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48
DavenportSchinzel Sequences and Their Geometric Applications
, 1998
"... An (n; s) DavenportSchinzel sequence, for positive integers n and s, is a sequence composed of n distinct symbols with the properties that no two adjacent elements are equal, and that it does not contain, as a (possibly noncontiguous) subsequence, any alternation a \Delta \Delta \Delta b \Delta \ ..."
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Cited by 425 (121 self)
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An (n; s) DavenportSchinzel sequence, for positive integers n and s, is a sequence composed of n distinct symbols with the properties that no two adjacent elements are equal, and that it does not contain, as a (possibly noncontiguous) subsequence, any alternation a \Delta \Delta \Delta b \Delta \Delta \Delta a \Delta \Delta \Delta b \Delta \Delta \Delta of length s + 2 between two distinct symbols a and b. The close relationship between DavenportSchinzel sequences and the combinatorial structure of lower envelopes of collections of functions make the sequences very attractive because a variety of geometric problems can be formulated in terms of lower envelopes. A nearlinear bound on the maximum length of DavenportSchinzel sequences enable us to derive sharp bounds on the combinatorial structure underlying various geometric problems, which in turn yields efficient algorithms for these problems.
Mesh Generation And Optimal Triangulation
, 1992
"... We survey the computational geometry relevant to finite element mesh generation. We especially focus on optimal triangulations of geometric domains in two and threedimensions. An optimal triangulation is a partition of the domain into triangles or tetrahedra, that is best according to some cri ..."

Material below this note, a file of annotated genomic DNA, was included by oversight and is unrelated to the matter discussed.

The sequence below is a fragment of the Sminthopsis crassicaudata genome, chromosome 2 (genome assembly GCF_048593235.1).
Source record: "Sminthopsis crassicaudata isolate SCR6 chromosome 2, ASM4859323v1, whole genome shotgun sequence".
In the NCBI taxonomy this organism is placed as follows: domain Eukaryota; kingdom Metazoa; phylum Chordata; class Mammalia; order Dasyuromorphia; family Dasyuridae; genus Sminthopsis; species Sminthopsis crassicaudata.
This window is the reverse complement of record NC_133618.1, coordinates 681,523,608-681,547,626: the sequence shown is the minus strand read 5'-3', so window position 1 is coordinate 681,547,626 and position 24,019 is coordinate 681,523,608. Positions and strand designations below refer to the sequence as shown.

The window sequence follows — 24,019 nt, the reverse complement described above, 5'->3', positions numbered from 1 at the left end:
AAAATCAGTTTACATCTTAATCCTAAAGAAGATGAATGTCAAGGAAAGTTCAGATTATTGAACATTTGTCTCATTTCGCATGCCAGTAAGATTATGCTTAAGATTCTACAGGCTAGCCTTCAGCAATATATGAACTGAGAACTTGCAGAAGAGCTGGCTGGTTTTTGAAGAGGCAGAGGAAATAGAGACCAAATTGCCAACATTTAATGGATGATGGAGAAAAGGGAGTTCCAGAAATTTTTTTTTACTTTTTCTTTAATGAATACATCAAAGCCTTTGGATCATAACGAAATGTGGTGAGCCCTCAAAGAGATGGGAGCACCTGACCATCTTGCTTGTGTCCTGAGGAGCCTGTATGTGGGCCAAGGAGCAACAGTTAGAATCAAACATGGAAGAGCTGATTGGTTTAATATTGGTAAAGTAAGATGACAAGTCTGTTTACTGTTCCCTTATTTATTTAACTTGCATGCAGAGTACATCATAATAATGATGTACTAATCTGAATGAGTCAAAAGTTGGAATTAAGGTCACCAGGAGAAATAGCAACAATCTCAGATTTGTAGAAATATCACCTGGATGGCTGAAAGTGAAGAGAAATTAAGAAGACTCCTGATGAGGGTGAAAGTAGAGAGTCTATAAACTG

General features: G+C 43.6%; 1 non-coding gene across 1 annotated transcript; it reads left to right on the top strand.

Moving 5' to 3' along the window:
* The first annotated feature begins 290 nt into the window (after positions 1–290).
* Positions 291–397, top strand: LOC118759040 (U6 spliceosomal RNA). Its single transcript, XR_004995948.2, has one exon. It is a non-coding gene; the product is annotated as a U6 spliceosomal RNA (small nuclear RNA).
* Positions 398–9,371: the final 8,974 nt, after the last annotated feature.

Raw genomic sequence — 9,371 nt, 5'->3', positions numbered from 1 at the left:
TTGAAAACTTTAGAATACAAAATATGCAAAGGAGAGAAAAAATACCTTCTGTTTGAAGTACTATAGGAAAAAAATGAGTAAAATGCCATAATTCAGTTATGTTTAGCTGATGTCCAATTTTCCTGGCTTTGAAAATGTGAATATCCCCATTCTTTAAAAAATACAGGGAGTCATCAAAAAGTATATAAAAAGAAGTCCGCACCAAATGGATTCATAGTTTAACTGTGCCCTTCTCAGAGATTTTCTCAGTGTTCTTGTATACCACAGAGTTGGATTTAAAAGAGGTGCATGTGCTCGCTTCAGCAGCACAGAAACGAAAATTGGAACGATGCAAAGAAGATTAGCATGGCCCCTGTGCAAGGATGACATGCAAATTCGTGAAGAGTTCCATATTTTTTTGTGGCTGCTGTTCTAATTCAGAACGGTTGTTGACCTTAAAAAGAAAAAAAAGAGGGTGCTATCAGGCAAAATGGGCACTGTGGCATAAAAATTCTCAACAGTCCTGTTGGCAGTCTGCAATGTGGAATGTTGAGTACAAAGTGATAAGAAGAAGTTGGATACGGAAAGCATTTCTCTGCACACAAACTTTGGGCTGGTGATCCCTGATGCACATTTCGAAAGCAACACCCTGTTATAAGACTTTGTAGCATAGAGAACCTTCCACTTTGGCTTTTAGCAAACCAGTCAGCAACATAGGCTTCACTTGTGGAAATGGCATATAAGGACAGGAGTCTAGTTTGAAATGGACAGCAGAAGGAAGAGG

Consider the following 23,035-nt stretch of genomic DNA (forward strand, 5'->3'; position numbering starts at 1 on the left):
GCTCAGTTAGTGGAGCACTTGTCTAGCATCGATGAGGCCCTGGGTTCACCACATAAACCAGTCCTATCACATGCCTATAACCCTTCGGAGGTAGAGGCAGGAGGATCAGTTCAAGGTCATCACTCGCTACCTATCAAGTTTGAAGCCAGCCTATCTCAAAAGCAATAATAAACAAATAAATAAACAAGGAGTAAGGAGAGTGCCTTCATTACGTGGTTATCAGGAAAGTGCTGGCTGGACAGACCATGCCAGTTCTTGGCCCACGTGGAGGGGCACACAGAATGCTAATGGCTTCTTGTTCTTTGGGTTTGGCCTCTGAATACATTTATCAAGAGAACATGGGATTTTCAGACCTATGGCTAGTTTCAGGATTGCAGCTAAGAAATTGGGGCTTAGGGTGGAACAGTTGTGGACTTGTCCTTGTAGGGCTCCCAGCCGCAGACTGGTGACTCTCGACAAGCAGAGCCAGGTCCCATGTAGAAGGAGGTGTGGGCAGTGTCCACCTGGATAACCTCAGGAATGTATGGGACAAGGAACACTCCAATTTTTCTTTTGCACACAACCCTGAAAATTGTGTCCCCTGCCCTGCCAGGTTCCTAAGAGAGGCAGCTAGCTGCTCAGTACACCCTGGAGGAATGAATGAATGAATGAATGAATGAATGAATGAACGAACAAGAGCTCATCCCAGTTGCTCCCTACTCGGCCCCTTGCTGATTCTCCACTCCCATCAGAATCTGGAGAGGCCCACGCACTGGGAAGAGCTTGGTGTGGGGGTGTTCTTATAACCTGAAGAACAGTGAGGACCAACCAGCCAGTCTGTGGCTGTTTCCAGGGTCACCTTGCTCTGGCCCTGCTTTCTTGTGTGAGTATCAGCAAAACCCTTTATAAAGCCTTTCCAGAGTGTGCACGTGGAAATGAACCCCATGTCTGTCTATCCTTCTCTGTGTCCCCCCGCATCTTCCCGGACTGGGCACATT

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Cited by 180 (8 self)
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We survey the computational geometry relevant to finite element mesh generation. We especially focus on optimal triangulations of geometric domains in two and threedimensions. An optimal triangulation is a partition of the domain into triangles or tetrahedra, that is best according to some criterion that measures the size, shape, or number of triangles. We discuss algorithms both for the optimization of triangulations on a fixed set of vertices and for the placement of new vertices (Steiner points). We briefly survey the heuristic algorithms used in some practical mesh generators.
Delaunay Refinement Algorithms for Triangular Mesh Generation
 Computational Geometry: Theory and Applications
, 2001
"... Delaunay refinement is a technique for generating unstructured meshes of triangles for use in interpolation, the finite element method, and the finite volume method. In theory and practice, meshes produced by Delaunay refinement satisfy guaranteed bounds on angles, edge lengths, the number of tria ..."
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Cited by 100 (0 self)
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Delaunay refinement is a technique for generating unstructured meshes of triangles for use in interpolation, the finite element method, and the finite volume method. In theory and practice, meshes produced by Delaunay refinement satisfy guaranteed bounds on angles, edge lengths, the number of triangles, and the grading of triangles from small to large sizes. This article presents an intuitive framework for analyzing Delaunay refinement algorithms that unifies the pioneering mesh generation algorithms of L. Paul Chew and Jim Ruppert, improves the algorithms in several minor ways, and most importantly, helps to solve the difficult problem of meshing nonmanifold domains with small angles.
Efficient algorithms for geometric optimization
 ACM Comput. Surv
, 1998
"... We review the recent progress in the design of efficient algorithms for various problems in geometric optimization. We present several techniques used to attack these problems, such as parametric searching, geometric alternatives to parametric searching, pruneandsearch techniques for linear progra ..."
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Cited by 94 (12 self)